Click on the red box to access the “TeachScape’s “FrameWork for Teaching Effectiveness Series” Training - This site provides online training for components II & III of the the “Framework”. (You must be logged into SAS to access the training) It is required that all teachers complete this training. Progress through the content from “Framework Orientation” to “Applying the Framework”. (In order) Read and complete all activities. The program tracks time and progress and will report 2-3 hours of Act 48 when you have completed it.
Open the link for “Charlotte Danielson: The Framework for Teaching” to view each of the 4 Domain Rubrics for (I) “Planning and Preparation”, (II) “The Classroom Environment”, (III) “Instruction”, and (IV) “Professional Responsibilities”. Each rubric opens in a PDF, which can be downloaded, and provides possible examples, details of proficiency levels and descriptors for expected outcomes for each of the components. 
Scroll down the Framework page, and locate the  banner for “Teaching Professionals with Unique Roles and Functions”. Here you can find specific examples which serve as optional and potentially useful supplements to the existing and already validated Danielson Rubric for uniquely certified personnel. (Special Ed, Vocational, ESL, Gifted, Reading Support, etc.)
Non-Teaching Professionals & Specialists Evaluation Information - (On SAS site under Teaching Frameworks) There are “example rubrics” and “guiding questions” for teachers serving in specialized area of instruction. (Scroll down to the very bottom)
Act 82 Final Rating Tool - (End of Year) This is the final rating tool that will be used for most teachers to report the overall . Some teachers, depending on their teaching assignments, will be scored slightly different due to not having PVAAS Teacher-Specific Data. Their Local/Elective Data will count for 35% of their total, instead of just 20%. It is in an interactive Excel worksheet.
Educator Effectiveness Rating Tool Regulations - This very detailed (legal) document is (22-pages) outlines the school code, Title 22, which provides all the information about the process and the rating tool. The rating tool will provide for a more effective evaluation of teacher performance in schools in the PA, with potential benefits to enable LEAs and PDE to document trends in teacher effectiveness to help identify teacher improvement programs that are successful and produce solid results in student learning, achievement and growth.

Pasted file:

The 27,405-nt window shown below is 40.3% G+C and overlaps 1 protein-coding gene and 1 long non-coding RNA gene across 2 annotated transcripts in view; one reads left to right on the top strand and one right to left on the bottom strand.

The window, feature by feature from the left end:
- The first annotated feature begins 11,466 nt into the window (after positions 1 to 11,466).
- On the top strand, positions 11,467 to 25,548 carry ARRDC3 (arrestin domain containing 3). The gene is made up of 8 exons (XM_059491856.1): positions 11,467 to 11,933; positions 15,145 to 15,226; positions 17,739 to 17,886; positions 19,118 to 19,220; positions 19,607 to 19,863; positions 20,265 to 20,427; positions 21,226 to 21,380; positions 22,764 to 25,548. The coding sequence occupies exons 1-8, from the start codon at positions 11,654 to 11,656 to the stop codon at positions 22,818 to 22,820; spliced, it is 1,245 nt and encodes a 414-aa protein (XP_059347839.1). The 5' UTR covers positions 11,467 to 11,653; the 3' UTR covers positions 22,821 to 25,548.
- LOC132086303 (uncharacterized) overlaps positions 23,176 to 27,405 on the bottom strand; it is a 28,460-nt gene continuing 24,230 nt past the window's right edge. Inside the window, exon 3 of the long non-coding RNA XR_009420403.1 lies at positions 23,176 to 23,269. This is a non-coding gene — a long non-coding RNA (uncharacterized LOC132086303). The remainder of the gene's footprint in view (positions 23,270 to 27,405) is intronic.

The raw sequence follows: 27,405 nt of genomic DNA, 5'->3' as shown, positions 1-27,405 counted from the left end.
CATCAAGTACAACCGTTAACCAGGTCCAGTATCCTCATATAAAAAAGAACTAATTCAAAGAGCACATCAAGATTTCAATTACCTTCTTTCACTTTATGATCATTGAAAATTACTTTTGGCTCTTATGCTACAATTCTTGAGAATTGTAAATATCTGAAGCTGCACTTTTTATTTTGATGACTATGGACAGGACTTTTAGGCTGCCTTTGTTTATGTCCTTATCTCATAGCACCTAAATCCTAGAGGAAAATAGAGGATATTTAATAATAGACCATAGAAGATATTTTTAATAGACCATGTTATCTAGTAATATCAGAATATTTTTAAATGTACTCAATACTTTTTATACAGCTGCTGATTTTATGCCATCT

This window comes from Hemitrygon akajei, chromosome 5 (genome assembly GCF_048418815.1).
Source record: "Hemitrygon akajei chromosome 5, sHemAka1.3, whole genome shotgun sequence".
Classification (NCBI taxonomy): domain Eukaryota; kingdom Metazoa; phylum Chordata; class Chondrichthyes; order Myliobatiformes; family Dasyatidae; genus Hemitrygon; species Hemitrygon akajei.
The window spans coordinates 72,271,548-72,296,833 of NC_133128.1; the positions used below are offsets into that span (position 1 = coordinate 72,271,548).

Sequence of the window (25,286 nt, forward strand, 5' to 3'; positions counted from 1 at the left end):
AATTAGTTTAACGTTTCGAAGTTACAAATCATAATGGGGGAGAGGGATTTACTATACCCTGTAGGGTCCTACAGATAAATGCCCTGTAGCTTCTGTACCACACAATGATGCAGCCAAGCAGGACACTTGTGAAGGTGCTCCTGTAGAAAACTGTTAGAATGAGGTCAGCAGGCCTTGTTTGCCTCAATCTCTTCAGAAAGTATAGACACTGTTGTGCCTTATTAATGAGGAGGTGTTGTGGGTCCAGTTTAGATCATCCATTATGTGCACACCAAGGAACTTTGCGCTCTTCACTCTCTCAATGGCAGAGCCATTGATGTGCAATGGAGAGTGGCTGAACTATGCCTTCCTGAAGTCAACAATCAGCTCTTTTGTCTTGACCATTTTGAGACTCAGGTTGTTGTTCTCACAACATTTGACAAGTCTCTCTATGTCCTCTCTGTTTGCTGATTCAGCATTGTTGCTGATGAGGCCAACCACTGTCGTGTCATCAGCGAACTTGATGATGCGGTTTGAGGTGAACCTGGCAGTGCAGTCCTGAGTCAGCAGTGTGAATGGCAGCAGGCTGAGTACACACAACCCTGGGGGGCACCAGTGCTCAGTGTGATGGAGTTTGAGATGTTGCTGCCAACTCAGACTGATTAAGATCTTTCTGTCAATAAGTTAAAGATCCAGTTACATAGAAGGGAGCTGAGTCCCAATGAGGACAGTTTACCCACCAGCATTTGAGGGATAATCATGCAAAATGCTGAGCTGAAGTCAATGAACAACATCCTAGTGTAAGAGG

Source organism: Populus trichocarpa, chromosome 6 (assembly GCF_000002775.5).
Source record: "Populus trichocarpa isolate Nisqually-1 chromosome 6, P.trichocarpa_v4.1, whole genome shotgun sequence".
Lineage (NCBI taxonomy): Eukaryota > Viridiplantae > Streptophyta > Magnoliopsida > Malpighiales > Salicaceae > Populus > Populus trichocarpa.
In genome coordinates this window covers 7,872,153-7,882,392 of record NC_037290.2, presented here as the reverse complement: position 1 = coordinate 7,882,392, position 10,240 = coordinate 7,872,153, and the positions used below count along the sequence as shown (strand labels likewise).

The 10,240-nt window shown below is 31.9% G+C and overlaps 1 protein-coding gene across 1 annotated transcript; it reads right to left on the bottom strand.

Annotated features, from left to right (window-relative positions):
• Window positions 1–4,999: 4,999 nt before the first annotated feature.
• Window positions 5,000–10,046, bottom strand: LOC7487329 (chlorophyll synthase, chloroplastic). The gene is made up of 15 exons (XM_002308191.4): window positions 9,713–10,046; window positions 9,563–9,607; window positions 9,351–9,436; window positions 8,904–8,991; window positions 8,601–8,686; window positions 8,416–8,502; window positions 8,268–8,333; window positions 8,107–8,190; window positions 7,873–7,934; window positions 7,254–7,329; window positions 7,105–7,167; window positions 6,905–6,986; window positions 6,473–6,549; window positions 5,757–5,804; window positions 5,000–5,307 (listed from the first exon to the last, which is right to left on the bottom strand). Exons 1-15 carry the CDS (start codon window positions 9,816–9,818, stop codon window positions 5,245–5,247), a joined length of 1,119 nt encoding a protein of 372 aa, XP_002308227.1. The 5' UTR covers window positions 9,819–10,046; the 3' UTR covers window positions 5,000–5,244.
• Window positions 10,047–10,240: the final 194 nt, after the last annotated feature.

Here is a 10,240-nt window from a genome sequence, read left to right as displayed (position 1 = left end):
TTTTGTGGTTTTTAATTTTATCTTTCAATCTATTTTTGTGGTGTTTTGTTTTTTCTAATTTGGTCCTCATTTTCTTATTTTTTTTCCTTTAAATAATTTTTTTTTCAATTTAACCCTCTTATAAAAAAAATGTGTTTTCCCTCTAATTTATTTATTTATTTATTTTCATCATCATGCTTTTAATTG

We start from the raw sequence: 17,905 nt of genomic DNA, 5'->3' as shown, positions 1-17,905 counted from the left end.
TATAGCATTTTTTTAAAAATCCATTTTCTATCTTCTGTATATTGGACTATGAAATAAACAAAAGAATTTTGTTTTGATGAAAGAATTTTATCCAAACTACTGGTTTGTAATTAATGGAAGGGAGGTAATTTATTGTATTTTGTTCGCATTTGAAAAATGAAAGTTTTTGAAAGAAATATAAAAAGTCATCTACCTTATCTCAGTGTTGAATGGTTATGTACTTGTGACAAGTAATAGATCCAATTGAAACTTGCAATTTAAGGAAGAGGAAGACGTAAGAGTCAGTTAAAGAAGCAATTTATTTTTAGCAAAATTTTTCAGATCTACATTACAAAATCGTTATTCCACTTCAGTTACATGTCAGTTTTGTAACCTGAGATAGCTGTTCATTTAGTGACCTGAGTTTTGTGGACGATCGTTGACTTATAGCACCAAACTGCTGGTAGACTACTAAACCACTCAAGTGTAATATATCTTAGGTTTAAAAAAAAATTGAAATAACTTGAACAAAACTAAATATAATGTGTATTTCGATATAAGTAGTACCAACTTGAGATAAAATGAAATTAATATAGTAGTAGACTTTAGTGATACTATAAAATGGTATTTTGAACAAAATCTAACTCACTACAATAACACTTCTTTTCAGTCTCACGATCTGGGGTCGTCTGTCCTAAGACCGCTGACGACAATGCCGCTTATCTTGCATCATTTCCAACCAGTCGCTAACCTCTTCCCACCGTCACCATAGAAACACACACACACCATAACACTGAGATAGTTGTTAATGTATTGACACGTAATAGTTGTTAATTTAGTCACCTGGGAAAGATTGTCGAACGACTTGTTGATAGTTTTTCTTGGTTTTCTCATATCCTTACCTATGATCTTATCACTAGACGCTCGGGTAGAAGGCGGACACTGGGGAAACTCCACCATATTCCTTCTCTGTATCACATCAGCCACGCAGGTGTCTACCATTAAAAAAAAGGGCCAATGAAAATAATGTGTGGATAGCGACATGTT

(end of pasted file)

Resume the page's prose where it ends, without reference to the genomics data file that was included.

Educator Effectiveness System  - Differentiated Supervision- Differentiated Supervision recognizes the level of experience, the effectiveness, and professionalism of teachers as well as the intensity and time commitment to Formal Observation. In Differentiated Supervision, professional employees develop an action plan for professional development unique to their needs and interests. A Differentiated Supervision Plan will be available for all professional employees who received a “Satisfactory” summative rating in the previous two years. SCA’s is in the process of  being developing our “Differentiated Supervision” plan which will be implemented during the 2014-15 school year, following board approval.http://www.portal.state.pa.us/portal/server.pt/community/educator_effectiveness_project/20903http://www.pdesas.org/Instruction/Frameworkshttp://www.portal.state.pa.us/portal/server.pt/community/educator_effectiveness_project/20903/p/1587077TEACHER_EFFECTIVENESS_files/Act%2082%20Rating%20Tool.xlsxTEACHER_EFFECTIVENESS_files/Ed%20Effectiveness%20Rating%20Tool%20Regs.pdfTEACHER_EFFECTIVENESS_files/Educator%2520Effectiveness%2520System%2520-%2520Differentiated%2520Supervision.pdfshapeimage_2_link_0shapeimage_2_link_1shapeimage_2_link_2shapeimage_2_link_3shapeimage_2_link_4shapeimage_2_link_5